Representatives from countries around the world some twenty thousand diplomats, business executives, activists, museum directors, curators, world leaders, artists gathered in Glasgow, Scotland, for the latest round of climate talks—the twenty-sixth Conference of the Parties (COP26) from October 31 to November 12, 2021 to focus on a green recovery from the pandemic.
Artists joined the conference with their solo digital art shows as well as interviews to mark Earth Information (Nov 3), Energy (Nov 4), Tsunami (Nov 5), Nature (Nov 6) , Health (Nov 9) and Gender (Nov 9) Days at the COP26. You may find links to the art shows here: https://ubiverse.org/posts/art-shows-for-cop26-by-selva-ozelli.
Earth Information Day kicked off on November 3 with artist Selva Ozelli’s new Art in the Time of Corona 7 - Recovery Roses: https://www.youtube.com/watch?v=mt-4tJU3xPU art show.
“My art show underlines that people worldwide should not live-in constant fear of COVID-19, which has brought devastation to millions around the world, disrupting many parts of the global economy. Launched for the first time on Earth Information day at COP26, my art show includes a portrait of vaccine maker BioNTech co-founder Dr. Ugur Sahin” explained artist Selva Ozelli.
“My second art show, which I launched for the first time on Energy Day at COP26 Art in the Time of Corona 8 - Space Solar Recovery Roses: https://www.youtube.com/watch?v=CCFui7MaTWY celebrates clean energy technologies that protect lives and livelihoods” added artist Selva Ozelli.
Nature day at COP26 welcomed artists Serife Akkan (urbanization), Semine Hazar (sea), Fatma Kadir (bird), Mehmet Kuran (forest) Selva Ozelli (pollution/pandemic), and Ilhan Sayin (flowers) themed solo art shows.
“With my Magical Forest Art Show https://www.youtube.com/watch?v=RrBQB4Y2idU I exhibited on nature day at COP26, I wanted to point out that we have to understand one thing now. We are not the owners of this world. We are guests. We are no different than an antelope or a lizard. As guests, we must respect this magnificent planet. We must live elegantly. By trying to be beneficial to our environment. By sharing. It is certain that beautiful days lie ahead. Change has begun. At least 110 countries including Turkey – which represent 85% of the planet's forests-- pledged to end and reverse deforestation and land degradation by 2030” explained artist Mehmet Kuran.
For the COP26 conference, artist Selva Ozelli interviewed several world art/museum directors from Canada (largest civic museum in Canada), China (the first climate change museum in the World), India (largest chain of science museums in the world), UK, USA -- who implemented artistic climate change educational and exhibition programs to educate the general public.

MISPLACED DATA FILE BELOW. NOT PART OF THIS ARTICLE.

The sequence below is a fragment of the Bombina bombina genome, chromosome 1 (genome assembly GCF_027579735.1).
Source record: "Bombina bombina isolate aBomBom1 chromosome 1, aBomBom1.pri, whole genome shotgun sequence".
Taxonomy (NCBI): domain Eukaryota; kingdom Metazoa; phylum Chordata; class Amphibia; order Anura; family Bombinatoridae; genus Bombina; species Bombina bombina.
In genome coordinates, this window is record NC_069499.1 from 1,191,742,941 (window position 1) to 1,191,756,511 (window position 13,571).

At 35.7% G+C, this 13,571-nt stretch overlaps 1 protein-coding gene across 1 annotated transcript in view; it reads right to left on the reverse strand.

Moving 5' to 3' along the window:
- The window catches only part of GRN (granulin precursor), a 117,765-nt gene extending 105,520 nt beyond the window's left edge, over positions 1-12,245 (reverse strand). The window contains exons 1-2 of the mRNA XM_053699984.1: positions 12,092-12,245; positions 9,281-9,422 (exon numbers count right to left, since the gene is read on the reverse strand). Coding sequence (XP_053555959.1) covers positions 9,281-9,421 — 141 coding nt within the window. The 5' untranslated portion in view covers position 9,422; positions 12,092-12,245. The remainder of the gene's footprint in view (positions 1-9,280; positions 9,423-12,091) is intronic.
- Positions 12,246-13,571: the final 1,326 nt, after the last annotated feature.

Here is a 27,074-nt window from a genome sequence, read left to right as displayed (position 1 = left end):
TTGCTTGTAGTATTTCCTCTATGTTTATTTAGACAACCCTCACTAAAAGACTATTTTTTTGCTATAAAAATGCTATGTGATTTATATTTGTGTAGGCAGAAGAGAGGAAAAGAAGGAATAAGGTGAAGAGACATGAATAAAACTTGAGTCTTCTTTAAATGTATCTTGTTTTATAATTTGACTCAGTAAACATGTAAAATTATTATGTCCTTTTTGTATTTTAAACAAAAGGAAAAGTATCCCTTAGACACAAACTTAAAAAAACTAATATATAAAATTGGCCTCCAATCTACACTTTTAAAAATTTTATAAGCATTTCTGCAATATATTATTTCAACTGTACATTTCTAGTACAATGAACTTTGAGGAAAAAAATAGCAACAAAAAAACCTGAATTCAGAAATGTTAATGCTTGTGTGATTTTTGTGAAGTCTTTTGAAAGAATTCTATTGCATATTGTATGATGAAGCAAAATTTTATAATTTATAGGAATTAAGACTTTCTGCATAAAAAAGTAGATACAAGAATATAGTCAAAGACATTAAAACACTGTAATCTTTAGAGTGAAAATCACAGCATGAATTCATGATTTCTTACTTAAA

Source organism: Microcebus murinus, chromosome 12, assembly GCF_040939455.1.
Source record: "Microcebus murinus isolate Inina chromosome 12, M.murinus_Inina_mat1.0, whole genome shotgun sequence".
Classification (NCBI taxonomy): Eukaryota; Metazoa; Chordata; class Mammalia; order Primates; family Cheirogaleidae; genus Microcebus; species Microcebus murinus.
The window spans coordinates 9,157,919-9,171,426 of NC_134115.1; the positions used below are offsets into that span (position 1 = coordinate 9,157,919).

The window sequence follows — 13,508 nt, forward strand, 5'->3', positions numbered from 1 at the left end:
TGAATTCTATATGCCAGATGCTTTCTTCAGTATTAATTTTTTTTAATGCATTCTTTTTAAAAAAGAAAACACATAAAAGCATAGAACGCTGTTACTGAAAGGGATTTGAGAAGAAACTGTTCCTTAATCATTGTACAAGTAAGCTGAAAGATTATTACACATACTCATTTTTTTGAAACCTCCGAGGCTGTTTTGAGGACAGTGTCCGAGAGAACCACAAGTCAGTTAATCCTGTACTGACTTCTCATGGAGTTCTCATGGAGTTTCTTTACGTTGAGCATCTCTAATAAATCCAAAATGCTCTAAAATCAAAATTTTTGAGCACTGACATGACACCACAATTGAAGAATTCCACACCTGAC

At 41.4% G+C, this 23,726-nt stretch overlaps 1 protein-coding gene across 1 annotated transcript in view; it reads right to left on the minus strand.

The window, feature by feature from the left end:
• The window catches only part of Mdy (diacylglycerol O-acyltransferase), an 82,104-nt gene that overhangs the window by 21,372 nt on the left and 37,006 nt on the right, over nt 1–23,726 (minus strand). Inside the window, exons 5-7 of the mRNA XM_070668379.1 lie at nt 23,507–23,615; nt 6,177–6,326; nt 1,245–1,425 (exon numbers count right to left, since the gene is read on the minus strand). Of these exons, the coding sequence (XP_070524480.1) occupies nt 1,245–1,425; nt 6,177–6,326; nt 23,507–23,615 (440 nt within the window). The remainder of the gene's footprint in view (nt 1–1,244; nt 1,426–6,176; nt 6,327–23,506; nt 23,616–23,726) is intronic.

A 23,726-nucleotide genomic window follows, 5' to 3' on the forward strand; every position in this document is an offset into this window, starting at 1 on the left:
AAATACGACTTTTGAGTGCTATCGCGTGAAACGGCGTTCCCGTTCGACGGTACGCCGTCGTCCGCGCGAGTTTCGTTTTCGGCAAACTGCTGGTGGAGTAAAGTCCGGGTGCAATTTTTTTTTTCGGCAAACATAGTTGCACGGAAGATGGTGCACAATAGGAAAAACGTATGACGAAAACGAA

Ben Twist the founder of Creative Carbon Scotland explained his organization’s initiatives concerning getting artists, and creative sector involved in sustainability, climate change education, action, and partnerships “All of our work is based on this belief: that the arts and culture have an essential role in achieving the transformational change to a sustainable future.
In 2013 Creative Carbon Scotland established the Green Arts Initiative, a community of practice of over 300 cultural organizations committed to reducing their environmental impact.
Membership is free and any organization can join, they just need to nominate a Green Champion and commit to improving their environmental performance. We provide advice and resources, a friendly voice at the end of the telephone, and we put people in touch with organizations facing similar challenges, so they can help and learn from each other. We also run an annual conference, bringing people together so they know they’re not alone.
Having started with the practical carbon management work including the above-mentioned mandatory reporting program for Creative Scotland, we initiated another successful program – culture/SHIFT – which works more conceptually and helps apply creative and cultural practices to climate change projects and organizations to help them achieve their climate change objectives.
A big part of this is what we call our ‘Embedded Artist Projects, where we place artists in a climate change project, not to make artistic work but to apply the skills and practices from their field into the project, in much the same way as an engineer or accountant might do. Some artists are very good at public engagement or helping communities imagine a different future; some are good at handling complexity and contradictory issues in a positive way that other professionals might find difficult. Often these skills are under-valued both by artists and those in climate change – but with climate change we know that doing what we have always done is not enough and isn’t working. We need new ways of working, and artists can help provide these.”
You may find these interviews which were published at COP26 here: https://www.timesofcorona.com/index.php/events/ and here: https://www.tiredearth.com/interviews